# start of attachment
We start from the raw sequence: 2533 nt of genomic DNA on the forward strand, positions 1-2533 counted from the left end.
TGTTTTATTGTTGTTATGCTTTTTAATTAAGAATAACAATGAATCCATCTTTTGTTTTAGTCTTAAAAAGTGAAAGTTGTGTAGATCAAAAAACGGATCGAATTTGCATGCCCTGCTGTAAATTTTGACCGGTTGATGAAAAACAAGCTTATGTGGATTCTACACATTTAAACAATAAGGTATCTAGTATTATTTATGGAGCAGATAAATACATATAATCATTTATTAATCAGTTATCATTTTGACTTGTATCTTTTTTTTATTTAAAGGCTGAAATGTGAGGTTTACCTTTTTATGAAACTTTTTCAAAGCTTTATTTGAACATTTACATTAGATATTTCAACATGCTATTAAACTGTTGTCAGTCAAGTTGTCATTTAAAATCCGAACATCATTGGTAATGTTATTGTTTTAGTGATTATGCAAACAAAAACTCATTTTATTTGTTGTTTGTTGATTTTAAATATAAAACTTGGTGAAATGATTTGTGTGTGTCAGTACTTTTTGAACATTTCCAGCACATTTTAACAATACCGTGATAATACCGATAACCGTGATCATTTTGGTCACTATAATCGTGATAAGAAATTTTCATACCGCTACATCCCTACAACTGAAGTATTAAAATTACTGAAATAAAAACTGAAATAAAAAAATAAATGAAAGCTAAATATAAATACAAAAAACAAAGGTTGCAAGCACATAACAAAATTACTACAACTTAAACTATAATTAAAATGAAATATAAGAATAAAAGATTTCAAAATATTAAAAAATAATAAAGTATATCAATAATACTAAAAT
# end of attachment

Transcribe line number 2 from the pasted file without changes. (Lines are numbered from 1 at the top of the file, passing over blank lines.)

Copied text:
TGTTTTATTGTTGTTATGCTTTTTAATTAAGAATAACAATGAATCCATCTTTTGTTTTAGTCTTAAAAAGTGAAAGTTGTGTAGATCAAAAAACGGATCGAATTTGCATGCCCTGCTGTAAATTTTGACCGGTTGATGAAAAACAAGCTTATGTGGATTCTACACATTTAAACAATAAGGTATCTAGTATTATTTATGGAGCAGATAAATACATATAATCATTTATTAATCAGTTATCATTTTGACTTGTATCTTTTTTTTATTTAAAGGCTGAAATGTGAGGTTTACCTTTTTATGAAACTTTTTCAAAGCTTTATTTGAACATTTACATTAGATATTTCAACATGCTATTAAACTGTTGTCAGTCAAGTTGTCATTTAAAATCCGAACATCATTGGTAATGTTATTGTTTTAGTGATTATGCAAACAAAAACTCATTTTATTTGTTGTTTGTTGATTTTAAATATAAAACTTGGTGAAATGATTTGTGTGTGTCAGTACTTTTTGAACATTTCCAGCACATTTTAACAATACCGTGATAATACCGATAACCGTGATCATTTTGGTCACTATAATCGTGATAAGAAATTTTCATACCGCTACATCCCTACAACTGAAGTATTAAAATTACTGAAATAAAAACTGAAATAAAAAAATAAATGAAAGCTAAATATAAATACAAAAAACAAAGGTTGCAAGCACATAACAAAATTACTACAACTTAAACTATAATTAAAATGAAATATAAGAATAAAAGATTTCAAAATATTAAAAAATAATAAAGTATATCAATAATACTAAAAT